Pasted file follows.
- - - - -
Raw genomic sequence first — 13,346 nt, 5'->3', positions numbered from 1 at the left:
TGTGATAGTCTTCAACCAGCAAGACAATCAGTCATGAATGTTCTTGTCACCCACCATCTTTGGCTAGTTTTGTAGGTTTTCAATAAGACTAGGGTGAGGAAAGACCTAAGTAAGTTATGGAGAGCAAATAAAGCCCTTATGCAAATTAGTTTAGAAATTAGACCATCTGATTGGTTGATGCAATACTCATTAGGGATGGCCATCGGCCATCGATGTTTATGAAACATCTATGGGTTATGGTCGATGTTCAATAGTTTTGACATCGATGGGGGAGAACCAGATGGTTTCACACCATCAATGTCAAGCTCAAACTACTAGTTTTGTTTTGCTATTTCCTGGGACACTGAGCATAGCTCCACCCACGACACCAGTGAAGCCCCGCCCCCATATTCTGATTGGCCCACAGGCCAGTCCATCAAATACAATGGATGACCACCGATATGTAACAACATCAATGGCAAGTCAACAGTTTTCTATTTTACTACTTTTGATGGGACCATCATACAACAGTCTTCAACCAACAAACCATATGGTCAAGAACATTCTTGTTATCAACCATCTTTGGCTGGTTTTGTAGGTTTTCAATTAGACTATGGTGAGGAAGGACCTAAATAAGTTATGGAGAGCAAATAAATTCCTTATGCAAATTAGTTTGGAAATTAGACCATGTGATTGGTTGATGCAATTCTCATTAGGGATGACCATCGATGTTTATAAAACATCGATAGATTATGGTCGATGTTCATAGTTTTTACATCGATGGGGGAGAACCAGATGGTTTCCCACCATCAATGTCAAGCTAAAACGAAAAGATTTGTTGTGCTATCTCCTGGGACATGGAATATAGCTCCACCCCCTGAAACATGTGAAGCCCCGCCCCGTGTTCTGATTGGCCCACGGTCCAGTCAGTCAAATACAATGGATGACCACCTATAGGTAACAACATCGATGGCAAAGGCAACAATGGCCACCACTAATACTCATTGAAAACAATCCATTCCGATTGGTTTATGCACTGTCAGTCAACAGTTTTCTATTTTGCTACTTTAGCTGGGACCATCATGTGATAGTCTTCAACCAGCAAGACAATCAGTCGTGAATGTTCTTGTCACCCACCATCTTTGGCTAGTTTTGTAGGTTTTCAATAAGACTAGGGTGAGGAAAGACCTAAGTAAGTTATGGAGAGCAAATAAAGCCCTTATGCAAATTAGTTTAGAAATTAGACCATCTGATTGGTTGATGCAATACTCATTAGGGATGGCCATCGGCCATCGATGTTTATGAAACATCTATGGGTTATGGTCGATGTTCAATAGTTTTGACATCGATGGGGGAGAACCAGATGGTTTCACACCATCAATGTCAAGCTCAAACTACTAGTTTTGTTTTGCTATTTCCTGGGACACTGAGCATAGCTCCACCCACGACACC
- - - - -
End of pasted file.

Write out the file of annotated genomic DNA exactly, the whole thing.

Raw genomic sequence first — 13,346 nt, 5'->3', positions numbered from 1 at the left:
TGTGATAGTCTTCAACCAGCAAGACAATCAGTCATGAATGTTCTTGTCACCCACCATCTTTGGCTAGTTTTGTAGGTTTTCAATAAGACTAGGGTGAGGAAAGACCTAAGTAAGTTATGGAGAGCAAATAAAGCCCTTATGCAAATTAGTTTAGAAATTAGACCATCTGATTGGTTGATGCAATACTCATTAGGGATGGCCATCGGCCATCGATGTTTATGAAACATCTATGGGTTATGGTCGATGTTCAATAGTTTTGACATCGATGGGGGAGAACCAGATGGTTTCACACCATCAATGTCAAGCTCAAACTACTAGTTTTGTTTTGCTATTTCCTGGGACACTGAGCATAGCTCCACCCACGACACCAGTGAAGCCCCGCCCCCATATTCTGATTGGCCCACAGGCCAGTCCATCAAATACAATGGATGACCACCGATATGTAACAACATCAATGGCAAGTCAACAGTTTTCTATTTTACTACTTTTGATGGGACCATCATACAACAGTCTTCAACCAACAAACCATATGGTCAAGAACATTCTTGTTATCAACCATCTTTGGCTGGTTTTGTAGGTTTTCAATTAGACTATGGTGAGGAAGGACCTAAATAAGTTATGGAGAGCAAATAAATTCCTTATGCAAATTAGTTTGGAAATTAGACCATGTGATTGGTTGATGCAATTCTCATTAGGGATGACCATCGATGTTTATAAAACATCGATAGATTATGGTCGATGTTCATAGTTTTTACATCGATGGGGGAGAACCAGATGGTTTCCCACCATCAATGTCAAGCTAAAACGAAAAGATTTGTTGTGCTATCTCCTGGGACATGGAATATAGCTCCACCCCCTGAAACATGTGAAGCCCCGCCCCGTGTTCTGATTGGCCCACGGTCCAGTCAGTCAAATACAATGGATGACCACCTATAGGTAACAACATCGATGGCAAAGGCAACAATGGCCACCACTAATACTCATTGAAAACAATCCATTCCGATTGGTTTATGCACTGTCAGTCAACAGTTTTCTATTTTGCTACTTTAGCTGGGACCATCATGTGATAGTCTTCAACCAGCAAGACAATCAGTCGTGAATGTTCTTGTCACCCACCATCTTTGGCTAGTTTTGTAGGTTTTCAATAAGACTAGGGTGAGGAAAGACCTAAGTAAGTTATGGAGAGCAAATAAAGCCCTTATGCAAATTAGTTTAGAAATTAGACCATCTGATTGGTTGATGCAATACTCATTAGGGATGGCCATCGGCCATCGATGTTTATGAAACATCTATGGGTTATGGTCGATGTTCAATAGTTTTGACATCGATGGGGGAGAACCAGATGGTTTCACACCATCAATGTCAAGCTCAAACTACTAGTTTTGTTTTGCTATTTCCTGGGACACTGAGCATAGCTCCACCCACGACACC